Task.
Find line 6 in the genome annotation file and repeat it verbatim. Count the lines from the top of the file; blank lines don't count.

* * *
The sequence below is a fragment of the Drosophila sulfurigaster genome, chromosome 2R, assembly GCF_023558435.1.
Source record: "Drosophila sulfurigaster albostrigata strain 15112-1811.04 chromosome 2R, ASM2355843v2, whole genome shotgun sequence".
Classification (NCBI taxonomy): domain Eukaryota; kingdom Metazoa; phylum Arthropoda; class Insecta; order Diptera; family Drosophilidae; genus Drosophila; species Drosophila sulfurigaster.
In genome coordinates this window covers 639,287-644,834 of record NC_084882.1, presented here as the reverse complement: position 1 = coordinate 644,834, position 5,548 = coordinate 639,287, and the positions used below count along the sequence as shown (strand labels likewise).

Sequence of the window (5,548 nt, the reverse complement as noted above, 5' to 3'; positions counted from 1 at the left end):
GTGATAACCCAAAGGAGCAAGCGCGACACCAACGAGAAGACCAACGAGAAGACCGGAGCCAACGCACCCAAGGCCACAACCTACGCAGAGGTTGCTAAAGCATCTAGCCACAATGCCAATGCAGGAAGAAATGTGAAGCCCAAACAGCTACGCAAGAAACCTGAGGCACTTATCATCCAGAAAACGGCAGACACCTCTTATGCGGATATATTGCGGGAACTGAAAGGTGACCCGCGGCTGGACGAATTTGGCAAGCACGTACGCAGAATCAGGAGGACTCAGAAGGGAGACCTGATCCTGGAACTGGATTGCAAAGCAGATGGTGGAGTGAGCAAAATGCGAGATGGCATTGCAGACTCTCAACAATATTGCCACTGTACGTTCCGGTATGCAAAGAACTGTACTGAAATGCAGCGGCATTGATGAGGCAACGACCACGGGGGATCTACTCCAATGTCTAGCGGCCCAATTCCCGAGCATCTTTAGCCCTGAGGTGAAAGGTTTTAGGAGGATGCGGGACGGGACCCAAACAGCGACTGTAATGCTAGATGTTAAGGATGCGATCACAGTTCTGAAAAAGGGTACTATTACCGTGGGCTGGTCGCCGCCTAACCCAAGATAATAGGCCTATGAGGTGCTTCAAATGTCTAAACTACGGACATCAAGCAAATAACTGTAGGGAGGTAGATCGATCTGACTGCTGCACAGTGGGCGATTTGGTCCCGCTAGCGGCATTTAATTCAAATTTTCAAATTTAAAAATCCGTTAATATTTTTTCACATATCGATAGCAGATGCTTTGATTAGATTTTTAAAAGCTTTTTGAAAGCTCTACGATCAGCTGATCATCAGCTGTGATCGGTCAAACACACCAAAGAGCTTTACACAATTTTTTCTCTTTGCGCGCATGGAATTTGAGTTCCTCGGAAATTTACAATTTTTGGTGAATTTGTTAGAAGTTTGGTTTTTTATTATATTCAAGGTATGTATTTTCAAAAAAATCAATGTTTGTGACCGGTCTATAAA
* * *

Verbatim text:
GTGATAACCCAAAGGAGCAAGCGCGACACCAACGAGAAGACCAACGAGAAGACCGGAGCCAACGCACCCAAGGCCACAACCTACGCAGAGGTTGCTAAAGCATCTAGCCACAATGCCAATGCAGGAAGAAATGTGAAGCCCAAACAGCTACGCAAGAAACCTGAGGCACTTATCATCCAGAAAACGGCAGACACCTCTTATGCGGATATATTGCGGGAACTGAAAGGTGACCCGCGGCTGGACGAATTTGGCAAGCACGTACGCAGAATCAGGAGGACTCAGAAGGGAGACCTGATCCTGGAACTGGATTGCAAAGCAGATGGTGGAGTGAGCAAAATGCGAGATGGCATTGCAGACTCTCAACAATATTGCCACTGTACGTTCCGGTATGCAAAGAACTGTACTGAAATGCAGCGGCATTGATGAGGCAACGACCACGGGGGATCTACTCCAATGTCTAGCGGCCCAATTCCCGAGCATCTTTAGCCCTGAGGTGAAAGGTTTTAGGAGGATGCGGGACGGGACCCAAACAGCGACTGTAATGCTAGATGTTAAGGATGCGATCACAGTTCTGAAAAAGGGTACTATTACCGTGGGCTGGTCGCCGCCTAACCCAAGATAATAGGCCTATGAGGTGCTTCAAATGTCTAAACTACGGACATCAAGCAAATAACTGTAGGGAGGTAGATCGATCTGACTGCTGCACAGTGGGCGATTTGGTCCCGCTAGCGGCATTTAATTCAAATTTTCAAATTTAAAAATCCGTTAATATTTTTTCACATATCGATAGCAGATGCTTTGATTAGATTTTTAAAAGCTTTTTGAAAGCTCTACGATCAGCTGATCATCAGCTGTGATCGGTCAAACACACCAAAGAGCTTTACACAATTTTTTCTCTTTGCGCGCATGGAATTTGAGTTCCTCGGAAATTTACAATTTTTGGTGAATTTGTTAGAAGTTTGGTTTTTTATTATATTCAAGGTATGTATTTTCAAAAAAATCAATGTTTGTGACCGGTCTATAAA